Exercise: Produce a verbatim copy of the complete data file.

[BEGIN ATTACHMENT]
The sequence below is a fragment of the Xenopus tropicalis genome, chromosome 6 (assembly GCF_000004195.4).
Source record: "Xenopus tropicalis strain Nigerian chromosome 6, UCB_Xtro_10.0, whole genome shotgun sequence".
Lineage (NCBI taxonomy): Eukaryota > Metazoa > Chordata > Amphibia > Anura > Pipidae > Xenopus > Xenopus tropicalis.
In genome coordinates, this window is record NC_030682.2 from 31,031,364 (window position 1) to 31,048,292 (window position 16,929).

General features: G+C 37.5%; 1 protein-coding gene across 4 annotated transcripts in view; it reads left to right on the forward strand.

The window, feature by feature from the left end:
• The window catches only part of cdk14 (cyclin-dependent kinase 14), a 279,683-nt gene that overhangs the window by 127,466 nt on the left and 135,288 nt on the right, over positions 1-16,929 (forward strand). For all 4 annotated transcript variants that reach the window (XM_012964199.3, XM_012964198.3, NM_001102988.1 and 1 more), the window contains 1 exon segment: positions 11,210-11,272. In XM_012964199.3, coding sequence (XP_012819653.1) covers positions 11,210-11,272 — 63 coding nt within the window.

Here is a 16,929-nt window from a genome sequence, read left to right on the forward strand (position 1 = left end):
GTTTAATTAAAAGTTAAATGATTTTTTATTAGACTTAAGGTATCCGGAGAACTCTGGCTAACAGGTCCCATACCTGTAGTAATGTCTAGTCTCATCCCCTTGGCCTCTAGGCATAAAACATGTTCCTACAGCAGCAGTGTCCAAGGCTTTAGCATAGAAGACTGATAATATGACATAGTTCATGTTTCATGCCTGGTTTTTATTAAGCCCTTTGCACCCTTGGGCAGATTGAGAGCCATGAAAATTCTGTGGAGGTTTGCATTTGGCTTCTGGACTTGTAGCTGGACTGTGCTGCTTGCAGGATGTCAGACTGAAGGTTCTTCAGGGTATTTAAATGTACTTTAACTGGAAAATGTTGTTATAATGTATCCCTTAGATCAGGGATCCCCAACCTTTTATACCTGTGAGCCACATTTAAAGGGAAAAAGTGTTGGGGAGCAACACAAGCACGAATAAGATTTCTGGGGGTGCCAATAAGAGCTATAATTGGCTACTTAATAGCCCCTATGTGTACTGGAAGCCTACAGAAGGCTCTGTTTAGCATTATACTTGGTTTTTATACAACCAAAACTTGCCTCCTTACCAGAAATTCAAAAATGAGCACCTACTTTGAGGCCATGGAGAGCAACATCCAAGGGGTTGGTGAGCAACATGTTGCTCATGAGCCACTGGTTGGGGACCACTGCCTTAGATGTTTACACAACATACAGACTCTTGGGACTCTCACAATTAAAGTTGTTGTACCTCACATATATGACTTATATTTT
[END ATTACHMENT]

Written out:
The sequence below is a fragment of the Xenopus tropicalis genome, chromosome 6 (assembly GCF_000004195.4).
Source record: "Xenopus tropicalis strain Nigerian chromosome 6, UCB_Xtro_10.0, whole genome shotgun sequence".
Lineage (NCBI taxonomy): Eukaryota > Metazoa > Chordata > Amphibia > Anura > Pipidae > Xenopus > Xenopus tropicalis.
In genome coordinates, this window is record NC_030682.2 from 31,031,364 (window position 1) to 31,048,292 (window position 16,929).

General features: G+C 37.5%; 1 protein-coding gene across 4 annotated transcripts in view; it reads left to right on the forward strand.

The window, feature by feature from the left end:
• The window catches only part of cdk14 (cyclin-dependent kinase 14), a 279,683-nt gene that overhangs the window by 127,466 nt on the left and 135,288 nt on the right, over positions 1-16,929 (forward strand). For all 4 annotated transcript variants that reach the window (XM_012964199.3, XM_012964198.3, NM_001102988.1 and 1 more), the window contains 1 exon segment: positions 11,210-11,272. In XM_012964199.3, coding sequence (XP_012819653.1) covers positions 11,210-11,272 — 63 coding nt within the window.

Here is a 16,929-nt window from a genome sequence, read left to right on the forward strand (position 1 = left end):
GTTTAATTAAAAGTTAAATGATTTTTTATTAGACTTAAGGTATCCGGAGAACTCTGGCTAACAGGTCCCATACCTGTAGTAATGTCTAGTCTCATCCCCTTGGCCTCTAGGCATAAAACATGTTCCTACAGCAGCAGTGTCCAAGGCTTTAGCATAGAAGACTGATAATATGACATAGTTCATGTTTCATGCCTGGTTTTTATTAAGCCCTTTGCACCCTTGGGCAGATTGAGAGCCATGAAAATTCTGTGGAGGTTTGCATTTGGCTTCTGGACTTGTAGCTGGACTGTGCTGCTTGCAGGATGTCAGACTGAAGGTTCTTCAGGGTATTTAAATGTACTTTAACTGGAAAATGTTGTTATAATGTATCCCTTAGATCAGGGATCCCCAACCTTTTATACCTGTGAGCCACATTTAAAGGGAAAAAGTGTTGGGGAGCAACACAAGCACGAATAAGATTTCTGGGGGTGCCAATAAGAGCTATAATTGGCTACTTAATAGCCCCTATGTGTACTGGAAGCCTACAGAAGGCTCTGTTTAGCATTATACTTGGTTTTTATACAACCAAAACTTGCCTCCTTACCAGAAATTCAAAAATGAGCACCTACTTTGAGGCCATGGAGAGCAACATCCAAGGGGTTGGTGAGCAACATGTTGCTCATGAGCCACTGGTTGGGGACCACTGCCTTAGATGTTTACACAACATACAGACTCTTGGGACTCTCACAATTAAAGTTGTTGTACCTCACATATATGACTTATATTTT